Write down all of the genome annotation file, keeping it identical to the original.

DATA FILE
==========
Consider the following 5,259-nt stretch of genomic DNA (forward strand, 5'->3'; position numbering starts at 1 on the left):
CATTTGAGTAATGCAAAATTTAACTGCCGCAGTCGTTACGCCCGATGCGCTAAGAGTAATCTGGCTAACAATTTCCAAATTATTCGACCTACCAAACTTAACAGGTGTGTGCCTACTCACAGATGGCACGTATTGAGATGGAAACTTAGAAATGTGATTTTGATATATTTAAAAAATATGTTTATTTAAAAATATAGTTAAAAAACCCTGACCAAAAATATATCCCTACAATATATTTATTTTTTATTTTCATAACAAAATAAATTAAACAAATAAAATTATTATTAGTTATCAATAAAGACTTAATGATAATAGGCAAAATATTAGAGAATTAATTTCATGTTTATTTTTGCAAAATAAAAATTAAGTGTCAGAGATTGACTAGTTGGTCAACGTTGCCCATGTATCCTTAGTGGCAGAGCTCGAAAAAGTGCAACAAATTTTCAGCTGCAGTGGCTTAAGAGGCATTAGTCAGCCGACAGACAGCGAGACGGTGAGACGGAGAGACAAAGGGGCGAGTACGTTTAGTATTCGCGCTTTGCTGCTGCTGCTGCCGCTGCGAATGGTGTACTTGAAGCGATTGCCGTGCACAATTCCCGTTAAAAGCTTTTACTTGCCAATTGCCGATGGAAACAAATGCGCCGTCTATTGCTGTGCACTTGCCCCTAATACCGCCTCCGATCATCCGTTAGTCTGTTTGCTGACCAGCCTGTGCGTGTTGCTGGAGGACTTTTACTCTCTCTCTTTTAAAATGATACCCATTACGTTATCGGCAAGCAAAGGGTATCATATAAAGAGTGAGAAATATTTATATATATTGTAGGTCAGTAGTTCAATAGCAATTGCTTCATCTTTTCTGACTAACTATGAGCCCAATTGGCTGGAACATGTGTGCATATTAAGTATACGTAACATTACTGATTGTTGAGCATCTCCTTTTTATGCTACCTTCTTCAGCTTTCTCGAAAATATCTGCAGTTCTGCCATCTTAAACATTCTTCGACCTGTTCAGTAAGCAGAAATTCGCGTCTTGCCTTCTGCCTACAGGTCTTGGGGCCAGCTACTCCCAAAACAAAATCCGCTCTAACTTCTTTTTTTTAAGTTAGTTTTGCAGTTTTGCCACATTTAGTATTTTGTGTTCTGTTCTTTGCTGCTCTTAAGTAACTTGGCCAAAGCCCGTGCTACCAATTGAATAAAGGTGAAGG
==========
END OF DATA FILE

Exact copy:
Consider the following 5,259-nt stretch of genomic DNA (forward strand, 5'->3'; position numbering starts at 1 on the left):
CATTTGAGTAATGCAAAATTTAACTGCCGCAGTCGTTACGCCCGATGCGCTAAGAGTAATCTGGCTAACAATTTCCAAATTATTCGACCTACCAAACTTAACAGGTGTGTGCCTACTCACAGATGGCACGTATTGAGATGGAAACTTAGAAATGTGATTTTGATATATTTAAAAAATATGTTTATTTAAAAATATAGTTAAAAAACCCTGACCAAAAATATATCCCTACAATATATTTATTTTTTATTTTCATAACAAAATAAATTAAACAAATAAAATTATTATTAGTTATCAATAAAGACTTAATGATAATAGGCAAAATATTAGAGAATTAATTTCATGTTTATTTTTGCAAAATAAAAATTAAGTGTCAGAGATTGACTAGTTGGTCAACGTTGCCCATGTATCCTTAGTGGCAGAGCTCGAAAAAGTGCAACAAATTTTCAGCTGCAGTGGCTTAAGAGGCATTAGTCAGCCGACAGACAGCGAGACGGTGAGACGGAGAGACAAAGGGGCGAGTACGTTTAGTATTCGCGCTTTGCTGCTGCTGCTGCCGCTGCGAATGGTGTACTTGAAGCGATTGCCGTGCACAATTCCCGTTAAAAGCTTTTACTTGCCAATTGCCGATGGAAACAAATGCGCCGTCTATTGCTGTGCACTTGCCCCTAATACCGCCTCCGATCATCCGTTAGTCTGTTTGCTGACCAGCCTGTGCGTGTTGCTGGAGGACTTTTACTCTCTCTCTTTTAAAATGATACCCATTACGTTATCGGCAAGCAAAGGGTATCATATAAAGAGTGAGAAATATTTATATATATTGTAGGTCAGTAGTTCAATAGCAATTGCTTCATCTTTTCTGACTAACTATGAGCCCAATTGGCTGGAACATGTGTGCATATTAAGTATACGTAACATTACTGATTGTTGAGCATCTCCTTTTTATGCTACCTTCTTCAGCTTTCTCGAAAATATCTGCAGTTCTGCCATCTTAAACATTCTTCGACCTGTTCAGTAAGCAGAAATTCGCGTCTTGCCTTCTGCCTACAGGTCTTGGGGCCAGCTACTCCCAAAACAAAATCCGCTCTAACTTCTTTTTTTTAAGTTAGTTTTGCAGTTTTGCCACATTTAGTATTTTGTGTTCTGTTCTTTGCTGCTCTTAAGTAACTTGGCCAAAGCCCGTGCTACCAATTGAATAAAGGTGAAGG